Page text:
According to the National Institute of Mental Health, suicide was the 12th leading cause of death in the United States in 2020; in fact, it claimed the lives of over 45,000 Americans that year.
If you or someone you love is depressed and contemplating suicide, you aren’t alone. Help is available.
For those suffering from severe depression, suicide is often the tragic conclusion. Although sad, it's usually preventable by recognizing the signs and symptoms of someone contemplating suicide.
It's crucial to understand the behaviors and signs associated with suicide, especially if someone you know or love is living with depression. Knowing the signs can frankly save their life by intervening and suggesting help.
A few of the most important signs to be aware of if someone is talking about suicide include the following:
Never write someone off who’s talking about suicide. It isn’t normal with typical stress, meaning there's more going on with that person's mental health.
When someone expresses extreme unhappiness or thoughts that they no longer want to live, you must step in and offer any help. Simply being there for that person and listening profoundly affect their mental health.
There are several options to consider when you have a loved one or friend who’s hurting mentally and emotionally. including:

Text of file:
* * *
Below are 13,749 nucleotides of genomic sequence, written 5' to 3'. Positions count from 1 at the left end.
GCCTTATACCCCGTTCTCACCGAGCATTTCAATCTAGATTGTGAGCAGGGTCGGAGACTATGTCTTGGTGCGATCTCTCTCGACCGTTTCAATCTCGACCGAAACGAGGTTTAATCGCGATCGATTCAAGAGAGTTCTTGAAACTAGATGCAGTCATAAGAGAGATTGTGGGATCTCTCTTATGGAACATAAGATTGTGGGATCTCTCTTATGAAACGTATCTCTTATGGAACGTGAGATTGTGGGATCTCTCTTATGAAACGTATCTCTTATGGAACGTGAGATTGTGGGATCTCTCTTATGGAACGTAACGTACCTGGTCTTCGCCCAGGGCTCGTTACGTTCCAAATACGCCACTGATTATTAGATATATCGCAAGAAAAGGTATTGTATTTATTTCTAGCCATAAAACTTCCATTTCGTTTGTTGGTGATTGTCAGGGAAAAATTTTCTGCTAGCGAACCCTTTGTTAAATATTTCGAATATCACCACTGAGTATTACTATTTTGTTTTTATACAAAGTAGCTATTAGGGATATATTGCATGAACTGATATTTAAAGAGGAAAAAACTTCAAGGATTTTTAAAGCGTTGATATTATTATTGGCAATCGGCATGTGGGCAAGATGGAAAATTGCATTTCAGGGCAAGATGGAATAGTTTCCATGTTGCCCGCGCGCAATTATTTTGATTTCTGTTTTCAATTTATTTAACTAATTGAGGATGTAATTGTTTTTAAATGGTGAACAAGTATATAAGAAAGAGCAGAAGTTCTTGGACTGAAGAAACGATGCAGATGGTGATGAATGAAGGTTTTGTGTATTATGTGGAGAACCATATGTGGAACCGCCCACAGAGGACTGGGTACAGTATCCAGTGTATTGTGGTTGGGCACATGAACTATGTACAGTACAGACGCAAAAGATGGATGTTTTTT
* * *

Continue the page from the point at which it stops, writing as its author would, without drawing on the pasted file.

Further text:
When someone is considering harming themselves, they're severely hurting emotionally. The best thing you can do is be supportive, listen to their feelings, and empathize with what they're going through.
Listen intently and show that you're committed through your body language. Avoid trying to fix any issues they have, as that isn’t what they need at that time.
After listening closely to your friend or loved one, it's time to start asking questions. Not everyone is forthcoming with suicidal thoughts, so it's imperative you ask a few crucial questions, such as:
If your friend or loved one says they have serious intentions on hurting themselves, ask plenty of questions. You need to determine if they have the ability to carry out their idea.
The next steps are critical, depending on how much they've been thinking about suicide and whether they have a plan.
If there’s no plan, but the person is thinking about self-harm, suggest they seek professional help as soon as possible.
You shouldn't try to force them to do so, though. You must suggest a therapist would be able to help them through their emotions and thoughts, with you by their side for support.
People experiencing suicidal thoughts often have different behaviors than they did before. For example, they may sleep often, have severe mood swings, or avoid spending time with family and friends.
If you notice strange behaviors or someone withdrawing, step in, show support, and ask questions. You could save their life.
Sometimes, people only think about hurting themselves but have no plan. However, if you determine your loved one is serious about dying, you must act quickly for their safety.
You can reach out to many resources. Among the most important of those resources is the 988 Suicide and Crisis Lifeline, which offers 24/7 support and resources for people who are contemplating suicide.
Simply dial 988 on your phone or request a chat on the website suicidepreventionlifeline.org for immediate help. You can also text NAMI at 741741 to get expert text support over the phone.
If you're concerned about the safety of someone you love, call 360-828-7802 to reach our team today at our convenient offices in Salmon Creek or East Vancouver, Washington, or request an appointment on our website.